Ross said the public’s jaundiced view is unsurprising given that “we ourselves may have forgotten what a life in the law is supposed to be about.” In her keynote address to the conference, entitled “Challenges to the Standards of Professionalism in the Legal Profession,” Ross suggested “perhaps we have ourselves to some extent, lost sight of the fact that law is not simply a business. It is a calling. It is no coincidence that the words ‘advocate’ and vocation’ both come from the same Latin root: vocare, meaning ‘to call’.”
Ross said that in exchange for its self-regulating monopoly, the profession must act with integrity and discretion and put the public’s interest ahead of its own. “Without these conditions, we are little more than the purveyors of costly consumer services.”
Ross identified economic pressures, and the delays flowing from the present preoccupation with process in civil litigation, as two rising threats to lawyers’ professionalism.
The growing cost of legal education, and the fact that many lawyers do not come from privileged backgrounds and are saddled with big debts upon graduation, put financial stress on lawyers, she suggested. “It is trite to say that lawyers should get paid for their work. At the same time, it is disconcerting that a lawyer’s worth is increasingly often measured solely in terms of dollars. More and more, financial considerations have become the guiding force behind the modern law firm.”
Such pressures can negatively affect the quality of work and advice as lawyers do not have enough time for reflection and analysis, she said.
Ross argued the future of the profession will be imperiled if financial pressures lead lawyers to jettison such non-billable activities as pro bono work, mentoring younger lawyers or participating in professional organizations.
Ross said over-emphasis on the billable hour also feeds disillusionment among lawyers, who may not feel a sense of accomplishment from their work. “We need to remember that we chose law school over business school for a reason,” she remarked.
She also pointed out that the percentage of lawyers opting for private practice has plummeted from 65 per cent in 1994 to 53 per cent in 2005.
“More and more lawyers, not only female, are making it abundantly clear that they don’t want, or need to be, one of the ‘Top 40 under 40’ or a ‘Lexpert’-recommended expert in their field,” Ross observed. “More and more lawyers are saying that they don’t want or need to make millions, and may not even want to join the partnership.”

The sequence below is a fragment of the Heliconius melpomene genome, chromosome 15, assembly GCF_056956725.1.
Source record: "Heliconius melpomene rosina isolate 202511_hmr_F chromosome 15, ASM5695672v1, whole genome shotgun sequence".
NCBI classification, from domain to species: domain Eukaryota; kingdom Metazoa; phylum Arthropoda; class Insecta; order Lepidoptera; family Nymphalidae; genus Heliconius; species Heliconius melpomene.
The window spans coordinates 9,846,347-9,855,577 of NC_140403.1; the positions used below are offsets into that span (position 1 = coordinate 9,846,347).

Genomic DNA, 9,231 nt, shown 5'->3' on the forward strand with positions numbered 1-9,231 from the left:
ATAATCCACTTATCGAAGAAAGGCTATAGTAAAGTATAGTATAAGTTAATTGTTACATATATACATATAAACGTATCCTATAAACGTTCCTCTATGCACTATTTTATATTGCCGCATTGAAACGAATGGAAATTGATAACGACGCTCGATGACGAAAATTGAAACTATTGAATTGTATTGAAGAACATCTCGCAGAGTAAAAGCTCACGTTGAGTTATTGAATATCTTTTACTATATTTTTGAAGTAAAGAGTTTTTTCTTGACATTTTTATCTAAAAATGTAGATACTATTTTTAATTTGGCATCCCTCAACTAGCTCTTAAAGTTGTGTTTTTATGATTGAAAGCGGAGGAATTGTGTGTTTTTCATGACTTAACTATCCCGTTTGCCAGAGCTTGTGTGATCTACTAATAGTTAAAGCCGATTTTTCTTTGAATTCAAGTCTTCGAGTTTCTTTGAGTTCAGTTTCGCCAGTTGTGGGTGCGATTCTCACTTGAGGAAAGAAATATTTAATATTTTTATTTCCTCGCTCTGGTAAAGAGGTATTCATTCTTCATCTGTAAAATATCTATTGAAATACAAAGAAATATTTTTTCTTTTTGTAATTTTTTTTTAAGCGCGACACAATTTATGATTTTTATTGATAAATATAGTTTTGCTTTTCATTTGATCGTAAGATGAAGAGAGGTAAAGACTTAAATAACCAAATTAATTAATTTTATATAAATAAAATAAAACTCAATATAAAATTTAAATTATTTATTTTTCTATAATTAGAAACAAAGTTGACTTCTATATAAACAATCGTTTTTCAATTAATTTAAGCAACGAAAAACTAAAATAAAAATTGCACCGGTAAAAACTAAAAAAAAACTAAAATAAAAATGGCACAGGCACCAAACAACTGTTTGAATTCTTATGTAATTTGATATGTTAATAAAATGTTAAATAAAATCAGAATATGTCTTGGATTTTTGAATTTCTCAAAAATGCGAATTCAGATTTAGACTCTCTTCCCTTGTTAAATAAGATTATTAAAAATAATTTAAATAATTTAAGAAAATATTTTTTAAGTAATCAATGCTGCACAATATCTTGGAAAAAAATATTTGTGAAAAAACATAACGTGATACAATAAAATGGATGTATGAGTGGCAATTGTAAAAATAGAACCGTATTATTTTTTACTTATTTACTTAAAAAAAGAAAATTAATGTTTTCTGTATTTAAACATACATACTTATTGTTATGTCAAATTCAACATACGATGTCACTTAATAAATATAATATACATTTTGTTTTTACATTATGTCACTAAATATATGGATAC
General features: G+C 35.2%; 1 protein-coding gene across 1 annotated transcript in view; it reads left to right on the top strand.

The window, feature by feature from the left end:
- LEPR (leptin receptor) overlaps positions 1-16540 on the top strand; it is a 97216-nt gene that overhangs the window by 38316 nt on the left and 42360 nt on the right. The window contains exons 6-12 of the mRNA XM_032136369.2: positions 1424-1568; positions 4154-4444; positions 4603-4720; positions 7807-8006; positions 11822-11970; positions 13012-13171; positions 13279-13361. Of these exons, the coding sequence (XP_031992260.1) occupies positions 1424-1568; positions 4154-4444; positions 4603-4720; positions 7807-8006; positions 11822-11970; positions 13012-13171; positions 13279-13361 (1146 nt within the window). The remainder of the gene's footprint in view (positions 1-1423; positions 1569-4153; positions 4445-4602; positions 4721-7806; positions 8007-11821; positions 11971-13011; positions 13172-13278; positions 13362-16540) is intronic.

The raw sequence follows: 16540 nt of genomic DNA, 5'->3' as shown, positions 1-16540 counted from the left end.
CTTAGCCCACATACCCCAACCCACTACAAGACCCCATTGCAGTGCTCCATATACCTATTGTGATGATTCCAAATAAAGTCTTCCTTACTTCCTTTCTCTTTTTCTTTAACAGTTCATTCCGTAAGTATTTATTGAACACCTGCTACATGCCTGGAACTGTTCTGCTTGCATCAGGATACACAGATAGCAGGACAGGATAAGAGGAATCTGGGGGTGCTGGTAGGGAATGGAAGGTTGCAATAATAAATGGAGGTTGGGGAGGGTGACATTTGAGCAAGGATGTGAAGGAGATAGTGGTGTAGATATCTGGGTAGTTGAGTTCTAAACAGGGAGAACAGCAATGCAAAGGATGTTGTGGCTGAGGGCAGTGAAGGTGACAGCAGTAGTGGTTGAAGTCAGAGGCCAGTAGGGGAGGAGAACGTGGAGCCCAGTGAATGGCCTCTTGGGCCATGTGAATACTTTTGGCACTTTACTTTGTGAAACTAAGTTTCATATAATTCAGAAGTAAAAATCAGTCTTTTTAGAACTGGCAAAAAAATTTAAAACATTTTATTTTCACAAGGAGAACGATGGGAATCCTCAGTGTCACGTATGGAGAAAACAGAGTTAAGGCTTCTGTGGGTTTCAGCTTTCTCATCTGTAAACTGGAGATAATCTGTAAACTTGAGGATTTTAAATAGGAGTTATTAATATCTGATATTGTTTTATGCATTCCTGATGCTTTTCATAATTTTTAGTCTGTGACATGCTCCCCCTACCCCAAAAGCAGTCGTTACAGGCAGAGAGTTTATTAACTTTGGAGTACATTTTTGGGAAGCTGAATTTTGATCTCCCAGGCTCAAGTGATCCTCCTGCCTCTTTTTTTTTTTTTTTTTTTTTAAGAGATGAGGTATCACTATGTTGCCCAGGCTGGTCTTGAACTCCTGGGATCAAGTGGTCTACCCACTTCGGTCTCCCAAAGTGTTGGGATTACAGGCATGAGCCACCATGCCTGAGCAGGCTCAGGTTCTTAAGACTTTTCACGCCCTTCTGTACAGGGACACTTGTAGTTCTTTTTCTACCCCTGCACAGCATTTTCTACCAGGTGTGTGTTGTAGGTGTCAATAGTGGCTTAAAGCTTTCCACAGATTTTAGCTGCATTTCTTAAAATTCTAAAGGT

Ross urged law firms to respond to this phenomenon with options and choices about hours, status and remuneration. Otherwise, she warned, the profession faces the prospect that in 20 years time “there will be no one left to ‘run the show’.”
"Professionalism Clearly Defined"
Hamilton, Neil, (2008), 18 the Professional Lawyer (No. 4) 4, at pp. 4, 14.
A critical question for the legal profession is whether the profession and each individual lawyer can do better than they are doing today in realizing the profession’s public purpose, core values, and ideals. Take a moment and answer the question for yourself. The 2007 Carnegie Foundation for the Advancement of Teaching’s substantial study, Educating Lawyers. Preparation for the Practice of Law, finds that legal education and the profession itself could do substantially better at socializing students into an ethical professional identity.
Since the mid-1980s, the concept of “professionalism” has been the focal point for the organized bar’s debate whether the profession is adequately renewing its public purpose, core values, and ideals in each generation of lawyers. A significant theme in the early debates on professionalism was that recent trends in the profession had undermined some of the core values and ideals evident in the practicing bar in earlier periods of the profession’s history. The ABA’s 1996 Haynsworth Report noted particularly “the loss of an understanding of the practice of law as a calling” and “the loss of civility.” “Professionalism” for many lawyers has meant the bench and bar’s response to these perceived losses in recent decades and the consequent loss of public standing.